Review Article | Published:

Seasonal variations in cardiovascular disease

Nature Reviews Cardiology volume 14, pages 654664 (2017) | Download Citation

Abstract

Cardiovascular disease (CVD) follows a seasonal pattern in many populations. Broadly defined winter peaks and clusters of all subtypes of CVD after 'cold snaps' are consistently described, with corollary peaks linked to heat waves. Individuals living in milder climates might be more vulnerable to seasonality. Although seasonal variation in CVD is largely driven by predictable changes in weather conditions, a complex interaction between ambient environmental conditions and the individual is evident. Behavioural and physiological responses to seasonal change modulate susceptibility to cardiovascular seasonality. The heterogeneity in environmental conditions and population dynamics across the globe means that a definitive study of this complex phenomenon is unlikely. However, given the size of the problem and a range of possible targets to reduce seasonal provocation of CVD in vulnerable individuals, scope exists for both greater recognition of the problem and application of multifaceted interventions to attenuate its effects. In this Review, we identify the physiological and environmental factors that contribute to seasonality in nearly all forms of CVD, highlight findings from large-scale population studies of this phenomenon across the globe, and describe the potential strategies that might attenuate peaks in cardiovascular events during cold and hot periods of the year.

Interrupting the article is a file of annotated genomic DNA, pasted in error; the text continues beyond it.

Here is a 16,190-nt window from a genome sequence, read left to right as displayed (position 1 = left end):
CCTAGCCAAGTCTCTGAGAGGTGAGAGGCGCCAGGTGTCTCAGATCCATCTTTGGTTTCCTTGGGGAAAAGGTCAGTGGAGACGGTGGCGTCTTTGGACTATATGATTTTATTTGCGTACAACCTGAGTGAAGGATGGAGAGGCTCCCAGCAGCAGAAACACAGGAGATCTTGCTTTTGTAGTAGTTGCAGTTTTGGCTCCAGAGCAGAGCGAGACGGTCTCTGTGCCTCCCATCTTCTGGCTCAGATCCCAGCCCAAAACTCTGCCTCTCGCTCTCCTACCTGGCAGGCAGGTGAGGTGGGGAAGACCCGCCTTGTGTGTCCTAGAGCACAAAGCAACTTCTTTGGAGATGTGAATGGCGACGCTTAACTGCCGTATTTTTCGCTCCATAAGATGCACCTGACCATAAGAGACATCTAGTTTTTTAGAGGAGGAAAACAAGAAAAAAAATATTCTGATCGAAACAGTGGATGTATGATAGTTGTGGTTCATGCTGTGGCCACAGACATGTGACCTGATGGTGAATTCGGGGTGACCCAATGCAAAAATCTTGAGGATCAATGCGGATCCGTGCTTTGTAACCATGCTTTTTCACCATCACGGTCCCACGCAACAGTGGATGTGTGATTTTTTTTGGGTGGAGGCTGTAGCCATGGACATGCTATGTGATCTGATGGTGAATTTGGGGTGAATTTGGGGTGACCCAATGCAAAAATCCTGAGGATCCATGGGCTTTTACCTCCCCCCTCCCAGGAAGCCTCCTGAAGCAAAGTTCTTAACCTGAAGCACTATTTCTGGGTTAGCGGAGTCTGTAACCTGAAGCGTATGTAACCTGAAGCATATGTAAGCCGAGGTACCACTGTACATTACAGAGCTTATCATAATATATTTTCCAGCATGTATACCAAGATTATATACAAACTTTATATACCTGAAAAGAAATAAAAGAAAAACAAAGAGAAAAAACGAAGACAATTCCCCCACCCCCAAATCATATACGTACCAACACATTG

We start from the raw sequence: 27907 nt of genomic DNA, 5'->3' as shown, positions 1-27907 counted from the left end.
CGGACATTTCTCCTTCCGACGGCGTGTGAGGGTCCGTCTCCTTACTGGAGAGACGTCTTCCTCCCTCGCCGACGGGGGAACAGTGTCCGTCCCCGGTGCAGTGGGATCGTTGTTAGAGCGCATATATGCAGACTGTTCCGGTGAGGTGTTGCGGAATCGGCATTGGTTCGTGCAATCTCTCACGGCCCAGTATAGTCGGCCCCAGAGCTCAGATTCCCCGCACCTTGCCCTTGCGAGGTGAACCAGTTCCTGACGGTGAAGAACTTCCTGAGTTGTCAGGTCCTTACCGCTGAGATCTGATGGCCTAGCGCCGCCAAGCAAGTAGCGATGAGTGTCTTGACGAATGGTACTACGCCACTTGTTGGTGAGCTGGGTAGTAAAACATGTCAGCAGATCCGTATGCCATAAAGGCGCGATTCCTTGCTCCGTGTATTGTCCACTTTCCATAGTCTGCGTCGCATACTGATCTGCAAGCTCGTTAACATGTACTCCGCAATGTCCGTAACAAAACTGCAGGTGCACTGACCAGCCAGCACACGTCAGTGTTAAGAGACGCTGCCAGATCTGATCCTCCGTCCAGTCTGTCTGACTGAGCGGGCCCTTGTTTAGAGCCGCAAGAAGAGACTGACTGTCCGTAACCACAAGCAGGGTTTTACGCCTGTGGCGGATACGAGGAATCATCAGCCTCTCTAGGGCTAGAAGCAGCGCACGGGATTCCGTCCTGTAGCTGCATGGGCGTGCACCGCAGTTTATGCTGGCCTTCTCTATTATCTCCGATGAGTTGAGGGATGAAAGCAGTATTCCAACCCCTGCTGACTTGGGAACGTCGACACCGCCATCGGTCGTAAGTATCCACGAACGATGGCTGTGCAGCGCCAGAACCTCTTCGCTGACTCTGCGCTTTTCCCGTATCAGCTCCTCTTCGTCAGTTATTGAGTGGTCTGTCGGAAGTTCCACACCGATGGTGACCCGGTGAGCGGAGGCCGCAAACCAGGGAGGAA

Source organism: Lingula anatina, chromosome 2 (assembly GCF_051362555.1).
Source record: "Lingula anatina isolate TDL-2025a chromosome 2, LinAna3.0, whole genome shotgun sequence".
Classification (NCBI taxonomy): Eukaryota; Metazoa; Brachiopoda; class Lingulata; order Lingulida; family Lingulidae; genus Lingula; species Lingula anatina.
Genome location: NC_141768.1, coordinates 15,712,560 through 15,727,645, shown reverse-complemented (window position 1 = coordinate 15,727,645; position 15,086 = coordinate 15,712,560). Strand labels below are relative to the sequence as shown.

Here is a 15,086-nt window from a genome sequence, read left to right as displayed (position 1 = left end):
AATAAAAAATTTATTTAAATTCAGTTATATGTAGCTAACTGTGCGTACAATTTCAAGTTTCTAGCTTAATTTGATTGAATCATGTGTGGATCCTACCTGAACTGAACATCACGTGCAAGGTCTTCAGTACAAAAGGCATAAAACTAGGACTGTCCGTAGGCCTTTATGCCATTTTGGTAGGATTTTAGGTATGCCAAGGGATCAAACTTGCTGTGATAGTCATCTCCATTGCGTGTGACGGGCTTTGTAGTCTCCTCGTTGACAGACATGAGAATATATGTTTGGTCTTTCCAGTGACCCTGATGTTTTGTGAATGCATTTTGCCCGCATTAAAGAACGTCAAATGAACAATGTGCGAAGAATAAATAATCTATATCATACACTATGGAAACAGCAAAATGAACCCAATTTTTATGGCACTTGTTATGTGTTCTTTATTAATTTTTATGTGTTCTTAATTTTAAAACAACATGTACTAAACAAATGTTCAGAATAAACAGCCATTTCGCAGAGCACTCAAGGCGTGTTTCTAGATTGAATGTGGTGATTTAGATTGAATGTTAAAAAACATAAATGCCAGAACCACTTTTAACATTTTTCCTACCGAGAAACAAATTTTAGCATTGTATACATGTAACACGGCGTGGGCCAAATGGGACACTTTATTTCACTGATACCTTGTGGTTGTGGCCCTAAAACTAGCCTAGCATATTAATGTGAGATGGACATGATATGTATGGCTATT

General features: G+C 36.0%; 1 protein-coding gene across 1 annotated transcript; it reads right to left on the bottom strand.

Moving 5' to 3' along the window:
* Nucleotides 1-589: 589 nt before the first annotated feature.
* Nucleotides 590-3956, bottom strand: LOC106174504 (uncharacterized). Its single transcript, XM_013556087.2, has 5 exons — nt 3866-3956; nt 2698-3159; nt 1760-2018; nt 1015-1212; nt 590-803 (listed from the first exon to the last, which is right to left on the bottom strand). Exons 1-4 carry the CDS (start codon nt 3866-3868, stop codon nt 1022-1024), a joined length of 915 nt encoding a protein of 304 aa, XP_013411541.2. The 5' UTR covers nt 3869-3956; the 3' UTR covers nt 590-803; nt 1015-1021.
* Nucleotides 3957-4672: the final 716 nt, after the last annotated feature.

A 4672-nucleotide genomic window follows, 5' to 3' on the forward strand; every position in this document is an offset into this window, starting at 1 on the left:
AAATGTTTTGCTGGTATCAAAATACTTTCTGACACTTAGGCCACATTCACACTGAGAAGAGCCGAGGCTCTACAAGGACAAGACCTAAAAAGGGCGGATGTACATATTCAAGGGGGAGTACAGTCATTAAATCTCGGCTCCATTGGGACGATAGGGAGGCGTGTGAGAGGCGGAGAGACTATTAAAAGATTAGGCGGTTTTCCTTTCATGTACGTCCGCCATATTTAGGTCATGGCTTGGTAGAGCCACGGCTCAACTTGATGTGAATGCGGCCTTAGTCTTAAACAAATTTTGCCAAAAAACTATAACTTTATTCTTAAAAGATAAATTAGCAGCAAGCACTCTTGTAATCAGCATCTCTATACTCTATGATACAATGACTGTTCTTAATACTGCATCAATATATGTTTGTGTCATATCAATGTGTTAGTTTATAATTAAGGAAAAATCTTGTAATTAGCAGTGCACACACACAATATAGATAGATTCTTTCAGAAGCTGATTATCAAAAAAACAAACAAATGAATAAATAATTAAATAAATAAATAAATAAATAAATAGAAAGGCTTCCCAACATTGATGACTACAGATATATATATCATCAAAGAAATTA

Key points

  • Seasonal variations across a broad range of populations and climates (but predominantly derived from the temperate climates of Europe) have been documented in all types of cardiovascular disease (CVD)

  • Most studies report 'winter peaks' in CVD-related hospitalizations and mortality; event rates in winter are typically 10–20% greater than during 'summer troughs'

  • CVD seasonality is probably caused by a complex interaction between the susceptibility of individuals and a range of environmental factors (including ambient temperature)

  • CVD seasonality is most pronounced in individuals living in milder climates, who are least prepared for extreme weather variations

  • A lag effect, potentially modulated by air pollution levels and concurrent influenza, has been documented after 'cold snaps'

  • Potential exists to attenuate seasonality in CVD via multifaceted interventions that modulate exposure to various provocations to the cardiovascular system in high-risk individuals (those with established CVD)

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Acknowledgements

S.S. is supported by a National Health and Medical Research Council of Australia Fellowship (1041766). A.K.K. is supported by the National Health and Medical Research Council of Australia Centre of Research Excellence to Reduce Inequality in Heart Disease (044897).

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Affiliations

  1. Mary MacKillop Institute for Health Research, Australian Catholic University, Level 5, 215 Spring Street, Melbourne, Victoria 3000, Australia.

    • Simon Stewart
    • , Ashley K. Keates
    • , Adele Redfern
    •  & John J. V. McMurray
  2. Institute of Cardiovascular and Medical Sciences, BHF Cardiovascular Research Centre, University of Glasgow, Glasgow G12 8TA, Scotland, UK.

    • John J. V. McMurray

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Contributions

All the authors contributed to researching data, discussions of content, writing the article, and to reviewing and editing the manuscript before submission.

Competing interests

The authors declare no competing financial interests.

Corresponding author

Correspondence to Simon Stewart.

About this article

Publication history

Published

DOI

https://doi.org/10.1038/nrcardio.2017.76

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